News

by Scott Barsotti

This article first appeared on HowlRound, a knowledge commons by and for the theatre community.

Most of us who make theatre have found ourselves, at one point or another, in a conversation about why we do what we do. No matter the reason for one’s passion for theatre, a sentiment that is common among theatre artists is that theatre is what they were born to do. Believe it or not, there’s now data to back this up....

When she took the Johnson O’Connor aptitude tests in 2012, Sara Gorsky was working as a project manager for a boutique web design firm. “I always had this generic technical knowledge, above [the average person], in terms of knowing my way around computers and knowing basic programming,” she said, “At that job I learned how to apply design to websites.” High in Analytical Reasoning and Number Series with an Objective personality, her aptitude pattern has all of the earmarks of an effective manager and computer whiz (“I taught myself Photoshop,” she adds), but she possesses many additional...

 by Richard Brehler

What people want from a career isn't necessarily just what the work is about. Understanding what you want in a larger sense—stability, status, helping people—helps you choose what you do as much as understanding your aptitudes does.  

Some time ago, the Foundation tested a high school student who intended to pursue a medical career. She'd always done well in her science and math courses, and her score on an interest profile indicated that the scientific and technological areas appealed to her the most. Her aptitude pattern, however, was one that...

Steve Greene, director of our New York office, was interviewed by Adam Taggart, President and co-founder of Peak Prosperity. Listen to it here.

Frequency of changing majors

Reports in the media note the difficulties of parents today who are trying to find the best value of higher education for their students. Increasing college costs have made it all the more important for students and parents to make cost effective decisions.

The ACT organization recently noted that whether a student graduates with their original declared major or changes majors is about a 50/50 chance.

Apparently more than half of the time college...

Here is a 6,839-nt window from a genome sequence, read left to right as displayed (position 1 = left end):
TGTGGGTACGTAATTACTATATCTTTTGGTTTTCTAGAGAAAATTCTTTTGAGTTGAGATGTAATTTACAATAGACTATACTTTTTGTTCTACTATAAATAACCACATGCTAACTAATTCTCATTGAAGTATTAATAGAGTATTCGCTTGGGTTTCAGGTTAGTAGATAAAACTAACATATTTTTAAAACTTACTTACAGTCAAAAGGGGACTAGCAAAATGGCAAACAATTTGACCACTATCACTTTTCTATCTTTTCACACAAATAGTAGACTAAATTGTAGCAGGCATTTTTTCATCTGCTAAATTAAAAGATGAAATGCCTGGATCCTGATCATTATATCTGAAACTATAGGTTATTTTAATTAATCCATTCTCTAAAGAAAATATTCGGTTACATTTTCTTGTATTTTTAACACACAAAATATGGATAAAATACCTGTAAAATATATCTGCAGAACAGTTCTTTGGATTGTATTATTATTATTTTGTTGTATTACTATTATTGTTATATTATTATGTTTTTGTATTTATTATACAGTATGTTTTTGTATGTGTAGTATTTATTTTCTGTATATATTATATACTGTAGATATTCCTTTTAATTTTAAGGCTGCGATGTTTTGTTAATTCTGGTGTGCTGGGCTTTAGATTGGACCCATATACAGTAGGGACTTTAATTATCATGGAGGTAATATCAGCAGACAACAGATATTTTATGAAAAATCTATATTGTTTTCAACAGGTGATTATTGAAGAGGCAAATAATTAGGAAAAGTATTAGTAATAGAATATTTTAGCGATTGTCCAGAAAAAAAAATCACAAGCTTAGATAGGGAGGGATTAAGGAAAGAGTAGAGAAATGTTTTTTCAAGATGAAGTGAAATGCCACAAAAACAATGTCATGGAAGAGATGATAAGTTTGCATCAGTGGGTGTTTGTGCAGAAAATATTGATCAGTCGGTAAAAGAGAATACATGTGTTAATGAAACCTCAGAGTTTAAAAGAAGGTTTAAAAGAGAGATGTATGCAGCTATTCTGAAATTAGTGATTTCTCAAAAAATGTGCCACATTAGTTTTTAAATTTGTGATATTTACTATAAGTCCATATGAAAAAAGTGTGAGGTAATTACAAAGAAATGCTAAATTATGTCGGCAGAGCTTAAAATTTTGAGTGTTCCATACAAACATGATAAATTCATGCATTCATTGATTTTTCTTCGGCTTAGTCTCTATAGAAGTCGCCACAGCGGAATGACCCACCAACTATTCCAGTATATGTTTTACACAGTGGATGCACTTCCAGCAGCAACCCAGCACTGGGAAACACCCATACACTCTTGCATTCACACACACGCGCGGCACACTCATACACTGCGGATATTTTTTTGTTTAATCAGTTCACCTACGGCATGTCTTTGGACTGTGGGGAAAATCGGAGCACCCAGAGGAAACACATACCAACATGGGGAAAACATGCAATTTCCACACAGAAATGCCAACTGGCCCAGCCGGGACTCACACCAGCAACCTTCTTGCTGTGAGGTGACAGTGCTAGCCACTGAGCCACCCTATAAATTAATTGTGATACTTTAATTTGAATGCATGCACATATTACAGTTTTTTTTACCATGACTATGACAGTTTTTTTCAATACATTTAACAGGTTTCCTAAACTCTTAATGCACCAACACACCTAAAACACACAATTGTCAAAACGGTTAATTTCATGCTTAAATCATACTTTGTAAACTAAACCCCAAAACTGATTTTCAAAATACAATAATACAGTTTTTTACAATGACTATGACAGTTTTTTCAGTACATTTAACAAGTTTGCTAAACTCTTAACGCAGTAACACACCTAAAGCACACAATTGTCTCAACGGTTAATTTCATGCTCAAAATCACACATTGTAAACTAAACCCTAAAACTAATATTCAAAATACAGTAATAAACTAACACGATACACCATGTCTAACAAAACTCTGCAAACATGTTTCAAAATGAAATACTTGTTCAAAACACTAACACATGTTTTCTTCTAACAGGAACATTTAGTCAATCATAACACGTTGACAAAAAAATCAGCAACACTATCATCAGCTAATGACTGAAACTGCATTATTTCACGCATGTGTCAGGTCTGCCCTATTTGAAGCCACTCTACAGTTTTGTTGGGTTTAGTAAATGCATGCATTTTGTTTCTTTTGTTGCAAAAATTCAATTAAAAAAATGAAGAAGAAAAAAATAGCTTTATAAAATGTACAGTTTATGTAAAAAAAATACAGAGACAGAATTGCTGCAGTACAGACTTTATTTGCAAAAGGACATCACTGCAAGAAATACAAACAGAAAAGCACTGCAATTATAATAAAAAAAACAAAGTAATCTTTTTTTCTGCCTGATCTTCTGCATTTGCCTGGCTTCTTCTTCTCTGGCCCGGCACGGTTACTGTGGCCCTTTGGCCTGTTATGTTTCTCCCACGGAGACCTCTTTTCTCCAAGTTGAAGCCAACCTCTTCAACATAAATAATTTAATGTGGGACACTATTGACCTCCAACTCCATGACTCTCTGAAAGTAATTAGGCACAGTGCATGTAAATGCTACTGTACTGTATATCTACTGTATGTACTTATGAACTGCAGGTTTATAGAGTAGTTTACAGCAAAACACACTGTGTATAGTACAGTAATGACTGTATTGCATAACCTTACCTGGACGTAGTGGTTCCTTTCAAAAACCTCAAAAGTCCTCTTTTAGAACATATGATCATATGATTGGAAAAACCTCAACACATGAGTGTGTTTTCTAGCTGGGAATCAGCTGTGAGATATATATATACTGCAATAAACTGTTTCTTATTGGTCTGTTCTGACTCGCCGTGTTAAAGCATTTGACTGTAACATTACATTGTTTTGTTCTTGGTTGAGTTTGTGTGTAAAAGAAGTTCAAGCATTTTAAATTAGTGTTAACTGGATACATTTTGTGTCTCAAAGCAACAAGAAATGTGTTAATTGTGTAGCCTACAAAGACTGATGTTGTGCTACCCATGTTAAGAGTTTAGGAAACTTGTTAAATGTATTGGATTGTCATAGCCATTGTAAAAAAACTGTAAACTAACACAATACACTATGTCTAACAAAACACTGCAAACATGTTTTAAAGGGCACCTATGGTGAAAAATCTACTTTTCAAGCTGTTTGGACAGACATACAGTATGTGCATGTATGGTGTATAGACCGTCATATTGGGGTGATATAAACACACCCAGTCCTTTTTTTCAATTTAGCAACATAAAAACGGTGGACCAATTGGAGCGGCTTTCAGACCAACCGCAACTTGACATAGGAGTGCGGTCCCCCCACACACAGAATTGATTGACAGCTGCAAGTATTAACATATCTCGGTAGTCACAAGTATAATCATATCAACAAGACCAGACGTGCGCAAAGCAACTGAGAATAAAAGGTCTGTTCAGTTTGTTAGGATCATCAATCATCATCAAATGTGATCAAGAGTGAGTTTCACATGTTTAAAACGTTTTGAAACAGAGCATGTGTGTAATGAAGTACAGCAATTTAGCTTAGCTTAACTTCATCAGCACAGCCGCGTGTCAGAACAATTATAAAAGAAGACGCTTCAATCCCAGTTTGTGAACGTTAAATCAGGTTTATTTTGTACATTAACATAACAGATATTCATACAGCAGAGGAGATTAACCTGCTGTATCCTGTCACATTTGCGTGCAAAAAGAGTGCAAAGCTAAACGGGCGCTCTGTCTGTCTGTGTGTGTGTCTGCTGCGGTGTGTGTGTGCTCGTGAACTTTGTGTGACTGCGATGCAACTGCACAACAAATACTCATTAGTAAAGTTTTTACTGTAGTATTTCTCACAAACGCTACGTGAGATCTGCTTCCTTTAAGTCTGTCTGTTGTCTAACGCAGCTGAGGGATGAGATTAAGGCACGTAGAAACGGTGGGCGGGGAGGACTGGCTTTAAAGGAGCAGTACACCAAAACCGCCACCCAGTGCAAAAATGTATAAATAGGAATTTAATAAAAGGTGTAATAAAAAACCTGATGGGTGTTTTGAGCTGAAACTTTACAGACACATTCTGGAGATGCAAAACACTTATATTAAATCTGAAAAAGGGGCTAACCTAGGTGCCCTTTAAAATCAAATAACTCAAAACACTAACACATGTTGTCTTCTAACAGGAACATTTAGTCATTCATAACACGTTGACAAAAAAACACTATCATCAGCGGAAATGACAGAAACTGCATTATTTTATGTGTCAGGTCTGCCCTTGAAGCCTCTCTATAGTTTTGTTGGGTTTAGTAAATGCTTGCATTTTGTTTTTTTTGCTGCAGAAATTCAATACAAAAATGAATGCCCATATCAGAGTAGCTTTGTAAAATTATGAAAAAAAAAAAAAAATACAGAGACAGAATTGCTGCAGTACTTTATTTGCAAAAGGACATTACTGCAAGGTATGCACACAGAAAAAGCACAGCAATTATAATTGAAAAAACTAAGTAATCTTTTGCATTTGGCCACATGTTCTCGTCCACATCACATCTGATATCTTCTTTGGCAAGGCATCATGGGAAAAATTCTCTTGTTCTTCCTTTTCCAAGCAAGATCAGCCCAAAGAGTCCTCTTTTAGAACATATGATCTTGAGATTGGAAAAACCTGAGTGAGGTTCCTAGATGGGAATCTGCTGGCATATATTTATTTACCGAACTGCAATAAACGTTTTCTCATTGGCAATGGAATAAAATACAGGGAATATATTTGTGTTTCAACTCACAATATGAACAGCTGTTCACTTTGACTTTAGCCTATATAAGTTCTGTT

Rex E. Jung, Ph.D.

Are you more likely to come up with a creative idea if you produce many ideas? This question is at the core of the "equal-odds" rule, formulated by Dean Keith Simonton, who has observed that highly creative individuals tend to put out a lot of ideas. Pablo Picasso is, perhaps, best known for his masterpiece Guernica, which attempts to translate the horrors of war. However, over the course of his career, he produced over 25,000 individual pieces of art. Beethoven...

Sue Campbell talks about going through the aptitude testing for herself and for her two sons on the website Next Avenue. Read it here.

How to Figure Out if You and Your Career are Meant to Be appeared in Fast Company in October 2014. 

Some of our clients...

The Foundation is working with Dr. Rex Jung of the University of New Mexico to recruit twins for a major study of heritability, aptitude, and brain imaging. If you are a twin, or if you know twins (or other multiple births) who might be interested in participating, we'd love to hear from you. It is essential that both twins (or at least two of any other multiple) participate. Full details can be obtained from Dr. Jung and his associates at research@brainandbehavioral.com or 505-272-7036.

by Scott Barsotti

Blair Robertson was working full-time at Groupon in Chicago when she was tested by Johnson O’Connor. That was 2012, and her position for the discount giant was as a City Planner for the national sales team. It was a job that involved a lot of research, strategic thinking, communication, and coordination. The job used many of her skills and talents, but she wasn’t passionate about it. When I ask her if she was dissatisfied by that job, she responds, “I wasn’t dissatisfied, I liked it fine. It was a creative environment, but I was getting...

by Scott Barsotti

When he was alive and working with clients, there was a term Johnson O’Connor was notorious for throwing around. He can be heard using it on old recordings, and it frequently appears in his writings: “The Too Many Aptitude Person.” He even wrote a book called The Too Many Aptitude Woman just to immortalize the idea. The sentiment was one of sympathy more than anything; believing that the use of one’s aptitudes was critical to job satisfaction, O’Connor would chuckle ruefully—as a grandfather might—at those individuals who had more...

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